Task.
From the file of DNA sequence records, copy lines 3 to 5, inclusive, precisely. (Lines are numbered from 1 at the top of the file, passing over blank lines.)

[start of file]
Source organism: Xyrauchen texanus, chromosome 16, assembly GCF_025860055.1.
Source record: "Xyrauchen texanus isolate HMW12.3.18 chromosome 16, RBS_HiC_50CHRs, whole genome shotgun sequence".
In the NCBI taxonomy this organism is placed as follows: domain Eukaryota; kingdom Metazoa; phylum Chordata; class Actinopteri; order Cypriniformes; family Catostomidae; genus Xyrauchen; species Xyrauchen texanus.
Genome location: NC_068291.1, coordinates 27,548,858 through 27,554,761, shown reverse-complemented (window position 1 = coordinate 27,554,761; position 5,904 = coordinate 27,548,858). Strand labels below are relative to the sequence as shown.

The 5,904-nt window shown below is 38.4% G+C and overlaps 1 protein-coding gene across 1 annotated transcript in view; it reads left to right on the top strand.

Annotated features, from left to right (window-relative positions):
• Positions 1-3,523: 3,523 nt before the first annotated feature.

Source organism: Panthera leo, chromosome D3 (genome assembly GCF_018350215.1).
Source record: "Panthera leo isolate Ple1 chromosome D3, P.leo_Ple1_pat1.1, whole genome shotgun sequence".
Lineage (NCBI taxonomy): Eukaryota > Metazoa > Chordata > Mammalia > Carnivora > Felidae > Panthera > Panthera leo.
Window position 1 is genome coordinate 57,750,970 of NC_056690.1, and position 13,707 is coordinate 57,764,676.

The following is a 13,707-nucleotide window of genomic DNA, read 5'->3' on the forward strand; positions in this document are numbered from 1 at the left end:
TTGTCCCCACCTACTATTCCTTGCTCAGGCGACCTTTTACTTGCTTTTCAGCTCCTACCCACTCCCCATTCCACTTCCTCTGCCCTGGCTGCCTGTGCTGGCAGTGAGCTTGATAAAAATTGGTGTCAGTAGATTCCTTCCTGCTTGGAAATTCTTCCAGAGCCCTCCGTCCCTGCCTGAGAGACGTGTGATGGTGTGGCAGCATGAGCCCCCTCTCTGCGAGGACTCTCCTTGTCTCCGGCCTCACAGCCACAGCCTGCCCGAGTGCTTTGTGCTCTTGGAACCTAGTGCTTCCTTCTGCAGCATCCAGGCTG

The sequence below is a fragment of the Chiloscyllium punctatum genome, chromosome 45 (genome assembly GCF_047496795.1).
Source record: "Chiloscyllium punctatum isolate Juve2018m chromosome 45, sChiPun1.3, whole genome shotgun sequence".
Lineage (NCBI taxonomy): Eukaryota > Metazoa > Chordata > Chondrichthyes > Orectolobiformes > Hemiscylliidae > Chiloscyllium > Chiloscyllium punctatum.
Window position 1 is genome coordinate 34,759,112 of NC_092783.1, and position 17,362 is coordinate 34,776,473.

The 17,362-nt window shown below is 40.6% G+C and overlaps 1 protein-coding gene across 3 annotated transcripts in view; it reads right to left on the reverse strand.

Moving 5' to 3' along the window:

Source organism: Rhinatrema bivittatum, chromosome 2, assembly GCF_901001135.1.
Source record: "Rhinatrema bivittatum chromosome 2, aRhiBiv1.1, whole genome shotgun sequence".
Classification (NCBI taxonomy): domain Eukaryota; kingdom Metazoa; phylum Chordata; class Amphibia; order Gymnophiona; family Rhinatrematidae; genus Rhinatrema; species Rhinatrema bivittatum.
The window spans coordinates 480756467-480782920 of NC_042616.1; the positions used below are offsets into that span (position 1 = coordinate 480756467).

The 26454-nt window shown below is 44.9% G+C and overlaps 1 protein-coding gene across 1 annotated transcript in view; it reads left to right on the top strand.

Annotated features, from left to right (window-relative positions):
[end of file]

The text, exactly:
In the NCBI taxonomy this organism is placed as follows: domain Eukaryota; kingdom Metazoa; phylum Chordata; class Actinopteri; order Cypriniformes; family Catostomidae; genus Xyrauchen; species Xyrauchen texanus.
Genome location: NC_068291.1, coordinates 27,548,858 through 27,554,761, shown reverse-complemented (window position 1 = coordinate 27,554,761; position 5,904 = coordinate 27,548,858). Strand labels below are relative to the sequence as shown.

The 5,904-nt window shown below is 38.4% G+C and overlaps 1 protein-coding gene across 1 annotated transcript in view; it reads left to right on the top strand.